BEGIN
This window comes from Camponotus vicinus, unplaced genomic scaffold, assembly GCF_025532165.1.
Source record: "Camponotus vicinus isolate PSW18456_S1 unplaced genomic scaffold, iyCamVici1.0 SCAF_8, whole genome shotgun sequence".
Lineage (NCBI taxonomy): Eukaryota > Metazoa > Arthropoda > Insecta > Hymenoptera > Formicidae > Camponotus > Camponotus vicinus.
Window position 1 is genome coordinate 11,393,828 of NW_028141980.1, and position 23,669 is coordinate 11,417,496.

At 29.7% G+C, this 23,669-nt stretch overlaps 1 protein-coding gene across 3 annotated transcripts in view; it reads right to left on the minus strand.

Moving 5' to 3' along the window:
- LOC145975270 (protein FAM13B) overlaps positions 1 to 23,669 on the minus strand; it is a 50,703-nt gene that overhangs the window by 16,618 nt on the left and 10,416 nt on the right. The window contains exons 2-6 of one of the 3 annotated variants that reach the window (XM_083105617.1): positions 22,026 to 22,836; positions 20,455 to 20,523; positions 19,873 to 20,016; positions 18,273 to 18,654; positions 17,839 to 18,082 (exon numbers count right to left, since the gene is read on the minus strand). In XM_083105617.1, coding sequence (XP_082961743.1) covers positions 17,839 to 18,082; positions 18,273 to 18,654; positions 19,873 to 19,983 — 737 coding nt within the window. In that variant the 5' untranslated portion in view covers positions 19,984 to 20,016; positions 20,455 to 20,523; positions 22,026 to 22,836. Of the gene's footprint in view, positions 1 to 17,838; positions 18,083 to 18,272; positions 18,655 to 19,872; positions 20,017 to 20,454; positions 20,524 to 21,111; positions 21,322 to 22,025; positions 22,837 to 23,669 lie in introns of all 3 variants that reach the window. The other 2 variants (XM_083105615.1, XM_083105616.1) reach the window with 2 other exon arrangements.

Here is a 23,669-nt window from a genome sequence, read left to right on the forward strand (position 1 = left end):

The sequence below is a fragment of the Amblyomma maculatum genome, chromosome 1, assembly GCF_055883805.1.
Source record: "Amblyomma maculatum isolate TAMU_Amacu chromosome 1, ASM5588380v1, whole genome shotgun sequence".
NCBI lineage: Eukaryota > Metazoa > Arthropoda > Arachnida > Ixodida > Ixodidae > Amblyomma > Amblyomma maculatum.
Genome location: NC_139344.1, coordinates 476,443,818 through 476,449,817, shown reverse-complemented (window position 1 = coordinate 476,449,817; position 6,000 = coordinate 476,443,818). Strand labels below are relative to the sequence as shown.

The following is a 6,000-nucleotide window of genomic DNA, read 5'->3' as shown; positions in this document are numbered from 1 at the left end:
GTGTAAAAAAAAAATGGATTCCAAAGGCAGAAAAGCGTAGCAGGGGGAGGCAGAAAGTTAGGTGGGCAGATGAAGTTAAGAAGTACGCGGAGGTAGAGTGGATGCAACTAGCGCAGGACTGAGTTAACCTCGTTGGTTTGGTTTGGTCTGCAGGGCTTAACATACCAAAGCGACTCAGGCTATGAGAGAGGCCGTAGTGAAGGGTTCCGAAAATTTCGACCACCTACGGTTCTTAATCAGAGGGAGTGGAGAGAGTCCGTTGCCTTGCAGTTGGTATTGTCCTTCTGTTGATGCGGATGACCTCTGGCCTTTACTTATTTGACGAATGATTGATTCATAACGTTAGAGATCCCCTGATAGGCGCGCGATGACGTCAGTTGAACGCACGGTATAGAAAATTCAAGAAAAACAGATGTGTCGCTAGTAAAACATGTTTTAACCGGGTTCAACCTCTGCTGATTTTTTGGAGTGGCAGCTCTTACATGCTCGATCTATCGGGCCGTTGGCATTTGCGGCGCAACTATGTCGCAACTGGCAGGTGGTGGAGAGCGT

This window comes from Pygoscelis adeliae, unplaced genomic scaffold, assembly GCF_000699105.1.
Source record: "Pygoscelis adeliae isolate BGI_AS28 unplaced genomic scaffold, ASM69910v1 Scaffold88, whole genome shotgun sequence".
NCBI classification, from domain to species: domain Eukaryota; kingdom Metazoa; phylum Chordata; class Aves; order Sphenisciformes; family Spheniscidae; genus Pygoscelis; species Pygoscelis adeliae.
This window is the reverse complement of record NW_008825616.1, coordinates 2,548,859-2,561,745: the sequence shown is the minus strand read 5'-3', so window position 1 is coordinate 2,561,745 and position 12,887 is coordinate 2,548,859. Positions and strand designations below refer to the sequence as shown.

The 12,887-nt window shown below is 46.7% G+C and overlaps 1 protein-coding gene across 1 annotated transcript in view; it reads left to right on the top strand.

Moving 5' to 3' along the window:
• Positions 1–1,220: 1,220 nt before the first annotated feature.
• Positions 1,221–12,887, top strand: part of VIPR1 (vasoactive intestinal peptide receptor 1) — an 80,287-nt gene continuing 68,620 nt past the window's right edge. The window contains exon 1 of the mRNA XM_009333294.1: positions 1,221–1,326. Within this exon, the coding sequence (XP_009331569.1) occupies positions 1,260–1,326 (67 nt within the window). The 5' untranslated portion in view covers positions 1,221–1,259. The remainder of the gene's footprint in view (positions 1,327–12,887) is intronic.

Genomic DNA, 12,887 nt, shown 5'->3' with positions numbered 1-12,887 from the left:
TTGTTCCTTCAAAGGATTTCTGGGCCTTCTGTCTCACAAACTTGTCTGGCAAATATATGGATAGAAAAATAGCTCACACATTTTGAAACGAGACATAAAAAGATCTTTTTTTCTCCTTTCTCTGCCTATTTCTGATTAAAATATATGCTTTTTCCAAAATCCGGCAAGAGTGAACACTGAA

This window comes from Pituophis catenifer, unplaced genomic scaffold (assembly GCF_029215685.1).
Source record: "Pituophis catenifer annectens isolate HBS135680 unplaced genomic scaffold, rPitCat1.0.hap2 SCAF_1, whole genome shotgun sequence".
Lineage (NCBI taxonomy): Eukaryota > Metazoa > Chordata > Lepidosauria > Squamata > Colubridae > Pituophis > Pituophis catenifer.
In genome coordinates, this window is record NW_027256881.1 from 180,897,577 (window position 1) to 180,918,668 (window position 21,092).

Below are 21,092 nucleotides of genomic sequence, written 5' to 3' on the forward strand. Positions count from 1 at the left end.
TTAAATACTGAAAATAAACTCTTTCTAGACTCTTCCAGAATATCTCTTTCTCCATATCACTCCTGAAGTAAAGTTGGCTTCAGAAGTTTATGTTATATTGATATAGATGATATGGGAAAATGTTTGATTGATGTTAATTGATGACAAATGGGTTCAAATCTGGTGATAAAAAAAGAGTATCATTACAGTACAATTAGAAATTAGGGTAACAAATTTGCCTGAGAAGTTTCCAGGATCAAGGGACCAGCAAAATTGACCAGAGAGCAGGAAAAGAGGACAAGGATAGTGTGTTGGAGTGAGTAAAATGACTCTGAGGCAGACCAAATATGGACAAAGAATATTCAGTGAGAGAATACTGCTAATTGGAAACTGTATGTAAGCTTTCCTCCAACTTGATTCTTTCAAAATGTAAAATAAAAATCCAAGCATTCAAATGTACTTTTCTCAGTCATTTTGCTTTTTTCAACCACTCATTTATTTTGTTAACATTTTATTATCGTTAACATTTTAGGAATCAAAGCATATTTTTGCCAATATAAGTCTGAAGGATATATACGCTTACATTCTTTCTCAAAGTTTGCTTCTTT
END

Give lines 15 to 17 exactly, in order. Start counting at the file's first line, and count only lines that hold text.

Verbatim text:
This window comes from Pygoscelis adeliae, unplaced genomic scaffold, assembly GCF_000699105.1.
Source record: "Pygoscelis adeliae isolate BGI_AS28 unplaced genomic scaffold, ASM69910v1 Scaffold88, whole genome shotgun sequence".
NCBI classification, from domain to species: domain Eukaryota; kingdom Metazoa; phylum Chordata; class Aves; order Sphenisciformes; family Spheniscidae; genus Pygoscelis; species Pygoscelis adeliae.